They started up the hill slowly. As they came to the church a shadow detached from a gravestone and a figure approached.

Allie grabbed Maggie’s hand in warning. They stopped in their tracks. Who was it? What did they want?

Maggie squeezed Allie’s hand and moved forward slowly, “Hello?”

From the shadow, “Hello, O’Neills. Ye’ve come back, I see.” The voice was soft and raspy.

“O’Neills? I’m sorry but you’ve made a mistake. I am Maggie McGill and this is my daughter, Allie.”

“Sure and that may be so, but there’s O’Neill blood in ye. There be no mistake ‘bout that. It shines through so plainly na’one could miss it. Me son, Eamon, he told me. He told me ‘bout your green eyes. Can’t mistake them green eyes. But I had t’see for meself. Tonight I saw it.”

Allie said, “Now see here. My mother’s eyes are green. But many people have green eyes. It doesn’t prove a thing. Besides, if we did have O’Neill blood would that be such a bad thing?”

The clouds moved across the sky and the moon appeared. The shadow stepped into the moonlight and revealed a tiny bent body and watery eyes in a wrinkle-creased face, “Nae, no bad. But the castle is occupied and they are good people. Ballybeoc does no need more troubles.” The watery eyes closed and then opened, “I ‘member what it was like when the O’Neills was here. I was a child but I ‘member.”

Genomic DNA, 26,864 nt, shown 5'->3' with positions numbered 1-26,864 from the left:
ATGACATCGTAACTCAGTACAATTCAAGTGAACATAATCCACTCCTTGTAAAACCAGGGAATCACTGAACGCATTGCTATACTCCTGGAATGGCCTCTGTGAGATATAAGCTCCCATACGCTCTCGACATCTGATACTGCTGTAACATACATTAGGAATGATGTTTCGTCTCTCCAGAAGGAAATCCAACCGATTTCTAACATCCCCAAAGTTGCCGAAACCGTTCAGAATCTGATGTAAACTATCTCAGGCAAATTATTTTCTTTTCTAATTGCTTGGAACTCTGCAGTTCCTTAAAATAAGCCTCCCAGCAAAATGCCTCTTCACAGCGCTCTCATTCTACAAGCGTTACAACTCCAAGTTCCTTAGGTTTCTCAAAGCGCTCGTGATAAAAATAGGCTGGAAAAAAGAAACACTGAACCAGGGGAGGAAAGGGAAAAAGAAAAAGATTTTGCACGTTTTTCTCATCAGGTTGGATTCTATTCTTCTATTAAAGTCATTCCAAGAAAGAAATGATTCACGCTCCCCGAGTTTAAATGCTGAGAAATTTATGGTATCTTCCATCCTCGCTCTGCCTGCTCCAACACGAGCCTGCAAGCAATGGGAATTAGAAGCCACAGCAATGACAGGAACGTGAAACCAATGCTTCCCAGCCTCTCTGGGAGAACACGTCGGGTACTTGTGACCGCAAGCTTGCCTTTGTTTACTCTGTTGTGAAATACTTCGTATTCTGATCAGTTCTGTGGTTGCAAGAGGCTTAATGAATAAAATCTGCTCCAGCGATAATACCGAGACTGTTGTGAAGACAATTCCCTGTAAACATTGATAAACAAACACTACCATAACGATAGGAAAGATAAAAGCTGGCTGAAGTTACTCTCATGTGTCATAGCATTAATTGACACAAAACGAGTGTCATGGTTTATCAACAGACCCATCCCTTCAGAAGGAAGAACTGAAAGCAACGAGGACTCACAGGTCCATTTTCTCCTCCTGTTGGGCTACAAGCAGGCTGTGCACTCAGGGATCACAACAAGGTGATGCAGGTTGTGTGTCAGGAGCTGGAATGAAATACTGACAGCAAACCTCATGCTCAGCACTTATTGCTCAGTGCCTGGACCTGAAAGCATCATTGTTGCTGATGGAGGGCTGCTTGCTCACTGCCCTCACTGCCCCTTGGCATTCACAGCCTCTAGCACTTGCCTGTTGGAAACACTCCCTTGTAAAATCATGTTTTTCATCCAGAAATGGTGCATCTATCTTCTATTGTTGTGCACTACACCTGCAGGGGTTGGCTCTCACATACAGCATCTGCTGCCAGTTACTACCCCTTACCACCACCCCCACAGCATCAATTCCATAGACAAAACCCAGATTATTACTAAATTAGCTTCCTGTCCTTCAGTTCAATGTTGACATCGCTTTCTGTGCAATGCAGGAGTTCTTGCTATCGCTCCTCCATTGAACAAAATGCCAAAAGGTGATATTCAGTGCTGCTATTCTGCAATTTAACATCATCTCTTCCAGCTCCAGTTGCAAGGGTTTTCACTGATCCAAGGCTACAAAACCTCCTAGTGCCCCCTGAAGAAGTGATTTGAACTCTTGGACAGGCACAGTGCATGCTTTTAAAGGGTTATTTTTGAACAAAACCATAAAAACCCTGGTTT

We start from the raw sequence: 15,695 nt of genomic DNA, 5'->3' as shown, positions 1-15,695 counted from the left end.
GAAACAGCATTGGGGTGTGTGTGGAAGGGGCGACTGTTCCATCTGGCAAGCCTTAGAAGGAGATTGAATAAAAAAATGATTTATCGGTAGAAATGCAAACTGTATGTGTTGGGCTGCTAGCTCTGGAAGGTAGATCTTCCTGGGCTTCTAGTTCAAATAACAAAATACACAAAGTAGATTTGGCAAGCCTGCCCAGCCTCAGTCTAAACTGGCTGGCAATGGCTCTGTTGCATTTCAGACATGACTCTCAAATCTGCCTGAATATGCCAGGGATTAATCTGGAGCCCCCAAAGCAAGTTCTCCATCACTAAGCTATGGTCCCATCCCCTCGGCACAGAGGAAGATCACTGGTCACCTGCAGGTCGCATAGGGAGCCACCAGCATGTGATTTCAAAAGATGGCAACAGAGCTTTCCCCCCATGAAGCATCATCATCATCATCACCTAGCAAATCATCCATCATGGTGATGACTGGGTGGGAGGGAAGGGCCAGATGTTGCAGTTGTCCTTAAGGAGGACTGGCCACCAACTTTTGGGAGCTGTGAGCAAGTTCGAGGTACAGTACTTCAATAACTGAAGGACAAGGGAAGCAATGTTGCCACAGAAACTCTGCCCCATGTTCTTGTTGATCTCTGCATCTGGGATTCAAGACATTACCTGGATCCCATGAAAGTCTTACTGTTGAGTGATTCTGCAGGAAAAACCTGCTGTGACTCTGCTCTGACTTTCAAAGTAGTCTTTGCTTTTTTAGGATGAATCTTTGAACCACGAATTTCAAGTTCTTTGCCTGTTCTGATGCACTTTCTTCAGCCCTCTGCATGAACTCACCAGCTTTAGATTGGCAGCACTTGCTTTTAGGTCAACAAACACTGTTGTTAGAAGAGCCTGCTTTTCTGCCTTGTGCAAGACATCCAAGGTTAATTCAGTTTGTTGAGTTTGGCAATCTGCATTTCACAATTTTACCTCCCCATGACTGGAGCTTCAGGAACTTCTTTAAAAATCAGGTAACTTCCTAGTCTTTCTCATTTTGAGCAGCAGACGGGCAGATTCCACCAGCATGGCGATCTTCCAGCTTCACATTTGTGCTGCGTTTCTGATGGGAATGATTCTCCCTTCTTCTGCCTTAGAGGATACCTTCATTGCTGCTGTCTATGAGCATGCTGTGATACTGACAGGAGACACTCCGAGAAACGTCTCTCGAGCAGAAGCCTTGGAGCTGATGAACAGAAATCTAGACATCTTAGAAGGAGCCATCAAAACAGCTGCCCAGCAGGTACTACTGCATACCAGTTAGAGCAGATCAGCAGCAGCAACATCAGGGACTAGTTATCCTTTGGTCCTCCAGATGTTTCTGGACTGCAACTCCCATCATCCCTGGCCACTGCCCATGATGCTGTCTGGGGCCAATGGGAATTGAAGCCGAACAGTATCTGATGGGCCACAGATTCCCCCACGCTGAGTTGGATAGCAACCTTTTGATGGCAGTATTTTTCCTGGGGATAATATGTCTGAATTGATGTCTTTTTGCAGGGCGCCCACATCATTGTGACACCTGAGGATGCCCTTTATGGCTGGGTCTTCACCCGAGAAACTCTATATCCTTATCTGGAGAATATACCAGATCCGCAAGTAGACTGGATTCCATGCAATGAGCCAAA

“You know our names. What is yours?”

“Ye want me name? Sure and you can call me whatever ye want. Some say I’m a cailleach. Some call me Aíne. But most call me Máthair.”

Maggie drew closer to the old woman, “Which of those would you like us to call you?”

A cackle erupted from the tiny old woman, “Aye and you’re O’Neill for sure. Maggie O’Neill, I’ll call ye.”

Maggie waited patiently.

Finally, “As for me, ye may call me as ye like. Maybe Máthair is best.”

Allie repeated, “Máthair.”

“Yes, child. That will do.”

Tentatively, Maggie reached across to take the old hand. It rested in hers, all rough skin and bones, lightly, “Máthair, we are happy to know you. Would you honor us by coming for tea? We are at the lodge at the castle.”

“Aye, and I know where you be. And it’s kind of you to ask me. I will come one day but you will not know when. I will choose the time.”

“We will look forward to that time, Máthair. It will be an honor, indeed. Maybe you can tell us about the O’Neills and the old days.”

Another soft cackle. The hand withdrew and the woman became a shadow again. A raspy voice faded with, “The old days...” The clouds again covered the moon.

Allie and Maggie both exhaled long sighs. Allie sought her mother’s hand and whispered, “Wow.”

As they continued up the hill a soft misty rain began to fall and they pulled the anorak hoods over their heads.

The Care of Goats and Ghosts, a Maggie McGill Mystery Series book by Sharon Burch Toner
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